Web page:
So you want to be an actor? First, you should familiarize yourself with these tried and true acting techniques.
Whether your love of acting began the moment you took part in a school play or watched a life-changing movie, the thought of actually trying to become an actor can be intimidating.
IMDb reports that there are approximately 5 million actors worldwide who have worked in film or on television. That number doesn’t include theater actors. As a result, competition can be pretty fierce, and actors always have scores of other actors to go up against.
But that’s why training is so important.
Preparing to Compete
Denzel Washington did it. So did Viola Davis, Forest Whitaker, Meryl Streep, and Hugh Jackman. Each of these actors prepared for their trade by attending acting school.
Could they have made it in the industry without a formal education? Maybe. What they all seem to understand is that acting is about more than simply emoting. It’s about learning how to become a different person so convincingly that audiences forget you’re acting.
A formal education is also about learning the business side of show business, knowing what to expect, and how to plan for it.
What’s There to Learn?
You’ll learn from a faculty of working professionals, from your fellow students, and by trial-and-error. The actor you are on your first day of school will be a very different performer than the actor you are the day you graduate.
But let’s talk specifics. Acting school teaches you the value of different acting techniques, such as:
Uta Hagen’s Transference
So realistic it can be scary. Uta Hagen’s technique is all about connecting to your character through “substitution” of your own memories and experiences. For example, if someone important to your character just died, you might draw upon your feelings about the death of a beloved grandparent to truly express the grief.
Viola Spolin’s Theater Games
Stay present, stay focused, and stay in character. In her teachings, Viola Spolin emphasized the importance of improvisation in the development of acting skills. Not only does improvisation force actors to think about what their characters would do, but it also keeps actors on their toes.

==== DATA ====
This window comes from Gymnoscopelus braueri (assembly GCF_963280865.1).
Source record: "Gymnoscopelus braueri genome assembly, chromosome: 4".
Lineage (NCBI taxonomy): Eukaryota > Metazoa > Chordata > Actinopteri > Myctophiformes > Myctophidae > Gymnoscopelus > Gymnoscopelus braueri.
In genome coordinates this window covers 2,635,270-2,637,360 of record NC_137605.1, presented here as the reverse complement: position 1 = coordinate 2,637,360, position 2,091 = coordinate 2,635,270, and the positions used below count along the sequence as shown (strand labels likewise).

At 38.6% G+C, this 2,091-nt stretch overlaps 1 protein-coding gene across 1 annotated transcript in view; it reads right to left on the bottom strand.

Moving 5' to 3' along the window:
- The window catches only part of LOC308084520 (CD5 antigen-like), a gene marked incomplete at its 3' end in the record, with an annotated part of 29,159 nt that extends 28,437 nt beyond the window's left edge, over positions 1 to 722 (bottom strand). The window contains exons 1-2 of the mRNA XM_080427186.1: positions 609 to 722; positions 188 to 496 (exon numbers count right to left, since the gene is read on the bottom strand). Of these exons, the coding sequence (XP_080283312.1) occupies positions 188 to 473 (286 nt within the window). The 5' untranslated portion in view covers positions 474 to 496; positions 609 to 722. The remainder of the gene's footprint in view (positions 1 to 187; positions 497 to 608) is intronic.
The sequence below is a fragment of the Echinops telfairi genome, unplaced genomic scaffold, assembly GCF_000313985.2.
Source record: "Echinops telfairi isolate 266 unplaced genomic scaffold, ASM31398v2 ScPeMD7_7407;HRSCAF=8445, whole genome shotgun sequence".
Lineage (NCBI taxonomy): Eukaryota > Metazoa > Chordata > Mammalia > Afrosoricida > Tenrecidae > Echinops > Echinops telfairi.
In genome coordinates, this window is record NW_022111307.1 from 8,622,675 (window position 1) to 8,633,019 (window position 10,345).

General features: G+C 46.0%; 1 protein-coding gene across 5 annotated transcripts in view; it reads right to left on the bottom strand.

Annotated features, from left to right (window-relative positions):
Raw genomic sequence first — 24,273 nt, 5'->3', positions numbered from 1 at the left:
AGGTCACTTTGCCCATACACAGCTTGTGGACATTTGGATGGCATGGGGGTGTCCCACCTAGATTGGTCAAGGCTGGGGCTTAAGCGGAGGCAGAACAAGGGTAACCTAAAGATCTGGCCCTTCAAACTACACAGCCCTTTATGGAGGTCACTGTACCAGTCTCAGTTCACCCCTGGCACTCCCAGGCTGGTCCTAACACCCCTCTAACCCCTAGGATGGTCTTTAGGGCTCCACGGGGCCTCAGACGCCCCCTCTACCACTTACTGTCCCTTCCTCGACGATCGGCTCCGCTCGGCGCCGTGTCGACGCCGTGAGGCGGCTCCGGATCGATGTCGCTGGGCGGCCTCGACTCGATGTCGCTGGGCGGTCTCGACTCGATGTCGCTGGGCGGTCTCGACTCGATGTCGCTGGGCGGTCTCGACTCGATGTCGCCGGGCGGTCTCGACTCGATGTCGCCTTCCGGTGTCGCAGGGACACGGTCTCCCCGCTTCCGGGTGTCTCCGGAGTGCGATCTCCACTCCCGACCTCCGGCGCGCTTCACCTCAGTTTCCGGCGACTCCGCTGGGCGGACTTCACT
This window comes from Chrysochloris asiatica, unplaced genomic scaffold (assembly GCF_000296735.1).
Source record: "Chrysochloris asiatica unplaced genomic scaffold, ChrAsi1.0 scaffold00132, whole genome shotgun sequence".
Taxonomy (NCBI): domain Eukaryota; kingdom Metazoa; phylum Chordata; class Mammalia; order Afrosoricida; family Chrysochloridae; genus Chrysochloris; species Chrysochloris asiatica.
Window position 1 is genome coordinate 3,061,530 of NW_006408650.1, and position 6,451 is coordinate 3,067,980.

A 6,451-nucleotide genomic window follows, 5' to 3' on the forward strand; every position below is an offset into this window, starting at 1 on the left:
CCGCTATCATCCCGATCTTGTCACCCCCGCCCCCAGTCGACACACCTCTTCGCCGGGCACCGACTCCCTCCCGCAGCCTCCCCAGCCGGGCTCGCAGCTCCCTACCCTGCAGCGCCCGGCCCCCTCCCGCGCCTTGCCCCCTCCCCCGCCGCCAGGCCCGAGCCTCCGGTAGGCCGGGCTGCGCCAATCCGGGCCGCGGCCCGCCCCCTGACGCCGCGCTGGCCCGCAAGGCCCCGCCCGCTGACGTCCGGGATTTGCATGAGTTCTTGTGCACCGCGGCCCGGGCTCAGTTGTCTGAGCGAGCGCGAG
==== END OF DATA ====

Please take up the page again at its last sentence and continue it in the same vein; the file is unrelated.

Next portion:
David Mamet and William H. Macy’s Practical Aesthetics
Deep, meaningful analysis. This technique helps actors understand what’s happening in the script by breaking down character goals, what a character wants from another, and more.
Michael Chekhov’s Psycho-Physical Technique
Not everything has to be said. While “psycho-physical” might sound kind of complicated, the concept itself is pretty simple. At its core, Chekhov’s technique is about how physical movement—even subconscious movement—reflects how you’re feeling.
Imagine that your character finds another person funny but can’t freely express that. How might your character manifest that emotion? Would they turn away to hide their expression?
Sanford Meisner’s Technique
Repetition – lots and lots of repetition. The more you repeat something, the less you focus on what exactly to say, since you already remember it well. The Meisner technique uses repetition to make lines feel second-nature, allowing actors to focus less on words and more on delivery.
Stella Adler’s Technique
Imagination at work. Often, artists of any kind are told to work with what they know. However, Stella Adler believed that your own experiences aren’t enough to fully cover the broad spectrum of human experience. Hence, the Adler technique is all about using your imagination instead of your memories to build your character.
Lee Strasberg’s Method
The real world is also a tool. Commonly known as “method acting,” Lee Strasberg’s technique asks actors to immerse themselves in a character’s external circumstances by recreating some aspect of it in their real lives. If a character is a student studying for the GRE, for example, an actor might also cram for the GRE to get in the proper mindset.
Konstantin Stanislavski’s System
Old-school acting. The Stanislavski system inspired many of the techniques listed above. All in all, this technique asks actors to use emotional memory and observations of the people around them to “become” their characters.
To find out more about how to become an actor and how Academy of Art University can support your journey, visit our School of Acting page. You can also request for more information, or if you’re ready to immerse yourself in the world of acting, get started on your application today.